How to Turn Off, Check Out, Tune In

Do you remember the era of the ‘on call’ job?  A time when someone you knew had a beeper (pager) so that their company could contact them on the weekend or after hours, interrupting their ‘down time’ so they could attend to company business? 

I remember a friend who would sigh when her beeper went off, but she was grateful for the extra hourly pay she’d earn for the period she was on call.

These days, being always available – socially and for work - is a way of life, or even an expectation. We’re living in a ‘24/7’ culture and it has a massive influence on how we live, work and relax, and how we relate to others. 

Of course, there are plenty of benefits with being connected and available; convenience, speed and productivity. We can finish our time sheet remotely, call our mother to say we’ll be home a bit late (where is that phone box?) and respond to a client’s email without going into the office. But at the same time, ‘stress’ is becoming the latest lifestyle disease. 

With a growing culture of instant, constant connection, we are always available to others. We can find ourselves bent over our devices, checking, updating, and responding. We are more frequently exposed to light sources that elevate our stress hormone levels. 

Why do we do this? 
Well, aside from the benefits, there are some less positive drivers for constant connection. 
For example, some recent studies indicate the ‘reward’ centres in our brain respond to positive social feedback (e.g. Facebook). And we all like being rewarded, right? So you can end up ‘pushing the pleasure button’ over and over to get more rewards.

There is also the feeling of obligation to be available for or accountable to other people, and of course, there’s FOMO (fear of missing out).

Some chiropractors I know say they are more-frequently treating excessive forward head posture and upper cross syndrome.

Studies are also emerging that show anxious people can becoming more anxious and depressed with excessive internet use.

And of course, in the vein of coaching, it’s hard to be mindful, present and in the moment, if you are ready to respond instantly to a text, email, Facebook notification or instant chat message.

Maybe Tim Leary was on the right path in 1967, when he came up with the famous mantra “turn on, tune in, drop out”. It was all about mindfulness, harmony, focus and attention.

If you feel you are too ‘plugged in’, I highly recommend a digital detox – to Turn Off, Check Out and Tune in. Here are some questions to ask yourself:

  1. Turn Off – Do you need to turn off your communication devices and if so, when, and for how long? Write down some ideas to experiment with. 
  2. Check Out – If you decide to ‘turn off’ regularly, what sorts of boundaries would you want set around your use of technology? Who would you need to communicate these with?  In other words, how can you ‘check out’ and be sure nobody will disturb you?
  3. Tune In – What will allow you to be mindful and in the present moment? What do you need to do, or what could you experiment with, to achieve mindful, meditative bliss?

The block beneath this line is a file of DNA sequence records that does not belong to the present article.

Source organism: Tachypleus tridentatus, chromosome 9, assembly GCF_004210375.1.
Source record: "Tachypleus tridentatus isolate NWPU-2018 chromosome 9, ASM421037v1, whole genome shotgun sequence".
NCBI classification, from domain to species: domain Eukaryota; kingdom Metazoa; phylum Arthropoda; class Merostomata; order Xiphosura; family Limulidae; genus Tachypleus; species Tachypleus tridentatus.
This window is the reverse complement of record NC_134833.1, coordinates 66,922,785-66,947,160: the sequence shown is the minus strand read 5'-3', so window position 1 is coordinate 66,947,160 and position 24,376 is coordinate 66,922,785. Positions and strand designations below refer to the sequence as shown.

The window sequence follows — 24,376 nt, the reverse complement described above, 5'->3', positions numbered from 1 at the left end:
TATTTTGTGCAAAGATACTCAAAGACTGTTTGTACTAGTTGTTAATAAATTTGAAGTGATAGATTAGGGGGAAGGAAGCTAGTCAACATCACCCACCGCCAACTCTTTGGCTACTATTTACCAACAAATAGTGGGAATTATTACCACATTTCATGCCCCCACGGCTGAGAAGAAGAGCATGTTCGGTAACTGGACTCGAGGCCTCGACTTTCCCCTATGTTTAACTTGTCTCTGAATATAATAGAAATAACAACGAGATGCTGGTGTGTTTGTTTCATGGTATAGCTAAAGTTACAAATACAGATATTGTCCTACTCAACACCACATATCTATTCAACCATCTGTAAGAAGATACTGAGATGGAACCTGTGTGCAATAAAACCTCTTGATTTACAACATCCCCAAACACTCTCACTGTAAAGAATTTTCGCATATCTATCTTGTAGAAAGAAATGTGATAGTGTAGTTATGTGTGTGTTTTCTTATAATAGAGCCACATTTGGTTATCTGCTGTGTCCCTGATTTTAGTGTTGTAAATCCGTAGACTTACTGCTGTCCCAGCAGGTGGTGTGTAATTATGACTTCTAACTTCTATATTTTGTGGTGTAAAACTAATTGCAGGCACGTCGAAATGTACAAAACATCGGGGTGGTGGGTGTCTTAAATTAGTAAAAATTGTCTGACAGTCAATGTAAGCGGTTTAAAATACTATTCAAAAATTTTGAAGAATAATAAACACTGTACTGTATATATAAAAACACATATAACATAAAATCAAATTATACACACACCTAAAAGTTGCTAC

In Defence of Mindlessness

We are all advocating “mindfulness” as a desirable practice that can help improve our lives in many different ways. With our world being so full of things that can distract us, it can become difficult to focus on the task at hand, or even the person at hand, and we lose the joy and benefit of being closely connected to the moment.

However, I would like to say a few words in defence of, at times, being “mindless”! By that I am not referring to “thoughtlessness” which has another connotation, but to that state of being when our brains are disengaged and we are not intensely focused – well, really on anything! Why would this possibly be something we would set out to achieve and what am I really referring to?

I bring attention to the notion of letting our minds wander. Think about lying in bed chasing the sometimes elusive state of sleep. When we finally let go of the anxiety of having to fall into a deep slumber to get through the day’s next commitments, we will often go into a dream-like state when our thoughts flit from one scene to the other, before we actually nod off. I quite enjoy this  feeling of ”letting go”. And when I head out for a training session, on the bike or by foot, there are times when letting my mind wander to a place other than the hard, unforgiving tarmac or pavement has real benefits. In fact I will often head out to train and come back with some great ideas for my business. I find that my creative brain comes alive when my physical body is doing what it does automatically. And lo and behold, the session is over without too much agony or negative mind talk.  

Mindlessness can be a desirable state when we want to recharge our mental batteries, switch from thinking about one thing that may be causing us stress and for coming up with some left of centre ideas. Personally, I am all in favour of the occasional bout of mindlessness.

When Distractions Become Addictive

I have given a lot of thought to content of the sessions at Mind and Its Potential conference the other week and feel compelled to share a few more pearls of wisdom – or perhaps different ways of looking at things with you all!